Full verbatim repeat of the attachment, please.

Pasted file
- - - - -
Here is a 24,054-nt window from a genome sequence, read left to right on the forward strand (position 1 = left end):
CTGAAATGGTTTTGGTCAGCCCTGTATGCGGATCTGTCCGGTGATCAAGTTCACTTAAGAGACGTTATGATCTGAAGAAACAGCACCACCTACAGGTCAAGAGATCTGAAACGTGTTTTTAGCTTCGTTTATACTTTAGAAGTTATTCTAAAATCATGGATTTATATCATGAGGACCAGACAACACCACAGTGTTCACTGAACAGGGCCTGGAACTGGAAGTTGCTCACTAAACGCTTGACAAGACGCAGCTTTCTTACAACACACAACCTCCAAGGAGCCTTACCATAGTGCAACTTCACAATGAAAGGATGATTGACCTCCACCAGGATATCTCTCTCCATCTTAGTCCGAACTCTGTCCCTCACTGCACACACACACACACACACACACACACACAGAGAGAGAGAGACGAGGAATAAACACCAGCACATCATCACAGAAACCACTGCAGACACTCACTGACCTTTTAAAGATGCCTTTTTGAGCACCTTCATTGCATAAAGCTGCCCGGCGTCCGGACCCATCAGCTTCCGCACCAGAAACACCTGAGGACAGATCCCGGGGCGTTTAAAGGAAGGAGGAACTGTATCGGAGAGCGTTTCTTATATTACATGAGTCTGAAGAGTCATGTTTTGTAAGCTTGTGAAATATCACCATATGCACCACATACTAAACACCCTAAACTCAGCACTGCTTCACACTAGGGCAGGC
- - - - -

Here is a 24,054-nt window from a genome sequence, read left to right on the forward strand (position 1 = left end):
CTGAAATGGTTTTGGTCAGCCCTGTATGCGGATCTGTCCGGTGATCAAGTTCACTTAAGAGACGTTATGATCTGAAGAAACAGCACCACCTACAGGTCAAGAGATCTGAAACGTGTTTTTAGCTTCGTTTATACTTTAGAAGTTATTCTAAAATCATGGATTTATATCATGAGGACCAGACAACACCACAGTGTTCACTGAACAGGGCCTGGAACTGGAAGTTGCTCACTAAACGCTTGACAAGACGCAGCTTTCTTACAACACACAACCTCCAAGGAGCCTTACCATAGTGCAACTTCACAATGAAAGGATGATTGACCTCCACCAGGATATCTCTCTCCATCTTAGTCCGAACTCTGTCCCTCACTGCACACACACACACACACACACACACACACAGAGAGAGAGAGACGAGGAATAAACACCAGCACATCATCACAGAAACCACTGCAGACACTCACTGACCTTTTAAAGATGCCTTTTTGAGCACCTTCATTGCATAAAGCTGCCCGGCGTCCGGACCCATCAGCTTCCGCACCAGAAACACCTGAGGACAGATCCCGGGGCGTTTAAAGGAAGGAGGAACTGTATCGGAGAGCGTTTCTTATATTACATGAGTCTGAAGAGTCATGTTTTGTAAGCTTGTGAAATATCACCATATGCACCACATACTAAACACCCTAAACTCAGCACTGCTTCACACTAGGGCAGGC